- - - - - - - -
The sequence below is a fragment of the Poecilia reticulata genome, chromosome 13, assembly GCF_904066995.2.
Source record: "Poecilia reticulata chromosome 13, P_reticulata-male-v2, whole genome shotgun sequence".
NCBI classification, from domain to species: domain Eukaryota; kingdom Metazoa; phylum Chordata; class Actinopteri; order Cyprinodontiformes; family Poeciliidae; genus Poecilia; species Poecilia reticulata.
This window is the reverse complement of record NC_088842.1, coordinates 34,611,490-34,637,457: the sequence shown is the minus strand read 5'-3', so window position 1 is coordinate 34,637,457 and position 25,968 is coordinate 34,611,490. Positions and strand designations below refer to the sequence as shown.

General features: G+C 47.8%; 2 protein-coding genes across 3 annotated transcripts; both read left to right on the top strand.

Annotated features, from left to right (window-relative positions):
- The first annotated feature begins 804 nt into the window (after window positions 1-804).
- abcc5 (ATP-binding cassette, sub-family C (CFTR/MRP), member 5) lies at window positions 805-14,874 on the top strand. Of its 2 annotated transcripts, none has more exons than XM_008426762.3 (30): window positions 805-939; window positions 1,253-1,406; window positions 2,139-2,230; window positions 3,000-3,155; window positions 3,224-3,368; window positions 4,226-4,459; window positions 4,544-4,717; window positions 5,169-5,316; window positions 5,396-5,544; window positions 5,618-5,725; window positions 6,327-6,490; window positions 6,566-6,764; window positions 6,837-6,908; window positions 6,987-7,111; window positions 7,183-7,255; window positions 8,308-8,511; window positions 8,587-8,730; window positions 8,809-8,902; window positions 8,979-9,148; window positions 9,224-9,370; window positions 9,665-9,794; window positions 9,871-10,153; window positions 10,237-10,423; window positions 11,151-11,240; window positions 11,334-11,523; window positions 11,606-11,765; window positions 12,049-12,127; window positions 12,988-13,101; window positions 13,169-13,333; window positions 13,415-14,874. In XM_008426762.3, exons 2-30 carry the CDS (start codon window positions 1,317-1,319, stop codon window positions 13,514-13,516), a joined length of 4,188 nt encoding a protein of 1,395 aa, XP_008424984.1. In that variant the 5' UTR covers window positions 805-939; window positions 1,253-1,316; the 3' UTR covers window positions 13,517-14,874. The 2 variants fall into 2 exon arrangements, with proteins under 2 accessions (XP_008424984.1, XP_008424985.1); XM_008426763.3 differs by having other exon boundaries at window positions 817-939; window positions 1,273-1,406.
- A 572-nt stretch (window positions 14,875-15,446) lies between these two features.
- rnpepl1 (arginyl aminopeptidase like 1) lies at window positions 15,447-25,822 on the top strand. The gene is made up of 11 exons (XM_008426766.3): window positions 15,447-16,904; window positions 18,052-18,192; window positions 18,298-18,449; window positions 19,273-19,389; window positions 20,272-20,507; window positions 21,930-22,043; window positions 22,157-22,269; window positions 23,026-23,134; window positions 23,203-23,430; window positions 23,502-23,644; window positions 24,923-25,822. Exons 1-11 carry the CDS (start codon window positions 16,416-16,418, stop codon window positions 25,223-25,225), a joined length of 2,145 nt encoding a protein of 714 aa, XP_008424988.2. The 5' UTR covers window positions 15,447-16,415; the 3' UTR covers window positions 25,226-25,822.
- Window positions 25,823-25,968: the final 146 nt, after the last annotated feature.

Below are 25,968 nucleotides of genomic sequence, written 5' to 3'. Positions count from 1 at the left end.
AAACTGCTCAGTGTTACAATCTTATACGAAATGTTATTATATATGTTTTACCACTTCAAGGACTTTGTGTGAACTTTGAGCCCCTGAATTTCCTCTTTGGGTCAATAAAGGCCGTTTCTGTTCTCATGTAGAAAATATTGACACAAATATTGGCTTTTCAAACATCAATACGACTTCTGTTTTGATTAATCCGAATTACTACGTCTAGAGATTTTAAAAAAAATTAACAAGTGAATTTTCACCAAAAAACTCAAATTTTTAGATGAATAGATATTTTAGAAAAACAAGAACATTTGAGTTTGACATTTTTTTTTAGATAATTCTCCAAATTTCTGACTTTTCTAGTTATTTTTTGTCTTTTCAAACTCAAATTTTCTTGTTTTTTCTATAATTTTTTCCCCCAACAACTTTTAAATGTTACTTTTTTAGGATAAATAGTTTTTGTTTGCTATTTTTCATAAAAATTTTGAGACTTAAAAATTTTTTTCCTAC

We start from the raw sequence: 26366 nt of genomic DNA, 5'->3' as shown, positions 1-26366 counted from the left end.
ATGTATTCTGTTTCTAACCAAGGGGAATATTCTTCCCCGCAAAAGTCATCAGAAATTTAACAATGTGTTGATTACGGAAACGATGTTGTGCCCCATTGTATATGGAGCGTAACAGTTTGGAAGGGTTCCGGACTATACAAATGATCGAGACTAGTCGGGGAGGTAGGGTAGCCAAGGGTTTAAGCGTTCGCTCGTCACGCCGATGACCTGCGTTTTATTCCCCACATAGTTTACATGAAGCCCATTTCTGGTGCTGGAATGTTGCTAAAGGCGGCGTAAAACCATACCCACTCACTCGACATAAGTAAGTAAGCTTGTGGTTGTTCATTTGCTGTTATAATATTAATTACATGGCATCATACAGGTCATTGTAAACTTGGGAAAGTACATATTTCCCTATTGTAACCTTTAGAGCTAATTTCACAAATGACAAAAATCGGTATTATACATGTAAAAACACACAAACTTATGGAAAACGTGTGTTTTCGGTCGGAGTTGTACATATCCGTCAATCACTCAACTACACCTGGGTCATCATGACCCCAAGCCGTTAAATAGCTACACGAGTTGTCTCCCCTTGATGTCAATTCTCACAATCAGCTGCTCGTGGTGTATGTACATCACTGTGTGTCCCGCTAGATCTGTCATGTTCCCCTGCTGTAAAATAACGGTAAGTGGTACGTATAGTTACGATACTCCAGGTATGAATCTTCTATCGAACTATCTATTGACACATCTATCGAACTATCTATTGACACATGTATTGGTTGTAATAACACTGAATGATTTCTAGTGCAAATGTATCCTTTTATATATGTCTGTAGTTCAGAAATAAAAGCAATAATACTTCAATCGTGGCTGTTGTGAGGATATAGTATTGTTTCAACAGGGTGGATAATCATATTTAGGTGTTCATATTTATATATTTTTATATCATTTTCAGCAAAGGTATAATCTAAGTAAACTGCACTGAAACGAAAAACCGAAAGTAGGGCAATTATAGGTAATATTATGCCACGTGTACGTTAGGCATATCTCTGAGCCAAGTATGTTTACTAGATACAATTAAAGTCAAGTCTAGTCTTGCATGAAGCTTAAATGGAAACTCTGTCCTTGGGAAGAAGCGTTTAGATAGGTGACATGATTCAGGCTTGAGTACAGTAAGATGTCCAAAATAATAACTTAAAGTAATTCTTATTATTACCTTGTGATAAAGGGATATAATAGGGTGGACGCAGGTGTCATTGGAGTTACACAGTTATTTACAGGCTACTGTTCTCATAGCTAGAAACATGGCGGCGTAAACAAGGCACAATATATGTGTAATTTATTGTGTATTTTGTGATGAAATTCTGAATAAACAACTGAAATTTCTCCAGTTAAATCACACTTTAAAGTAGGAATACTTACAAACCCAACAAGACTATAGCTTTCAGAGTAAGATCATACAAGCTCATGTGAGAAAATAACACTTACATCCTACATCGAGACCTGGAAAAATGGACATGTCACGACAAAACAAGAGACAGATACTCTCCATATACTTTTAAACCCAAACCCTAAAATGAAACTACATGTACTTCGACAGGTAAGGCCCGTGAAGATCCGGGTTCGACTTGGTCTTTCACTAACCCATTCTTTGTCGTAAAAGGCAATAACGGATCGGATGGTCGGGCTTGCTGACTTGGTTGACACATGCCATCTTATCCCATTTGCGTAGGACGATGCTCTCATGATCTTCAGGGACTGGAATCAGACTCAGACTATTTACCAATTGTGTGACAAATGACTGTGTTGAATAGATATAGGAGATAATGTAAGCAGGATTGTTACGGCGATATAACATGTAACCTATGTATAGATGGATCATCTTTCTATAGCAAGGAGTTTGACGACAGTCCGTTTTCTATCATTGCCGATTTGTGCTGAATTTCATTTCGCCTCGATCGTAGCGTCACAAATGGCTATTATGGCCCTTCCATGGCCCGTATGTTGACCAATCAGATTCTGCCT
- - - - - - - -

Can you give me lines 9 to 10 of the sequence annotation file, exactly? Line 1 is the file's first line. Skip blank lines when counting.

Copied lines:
- A 572-nt stretch (window positions 14,875-15,446) lies between these two features.
- rnpepl1 (arginyl aminopeptidase like 1) lies at window positions 15,447-25,822 on the top strand. The gene is made up of 11 exons (XM_008426766.3): window positions 15,447-16,904; window positions 18,052-18,192; window positions 18,298-18,449; window positions 19,273-19,389; window positions 20,272-20,507; window positions 21,930-22,043; window positions 22,157-22,269; window positions 23,026-23,134; window positions 23,203-23,430; window positions 23,502-23,644; window positions 24,923-25,822. Exons 1-11 carry the CDS (start codon window positions 16,416-16,418, stop codon window positions 25,223-25,225), a joined length of 2,145 nt encoding a protein of 714 aa, XP_008424988.2. The 5' UTR covers window positions 15,447-16,415; the 3' UTR covers window positions 25,226-25,822.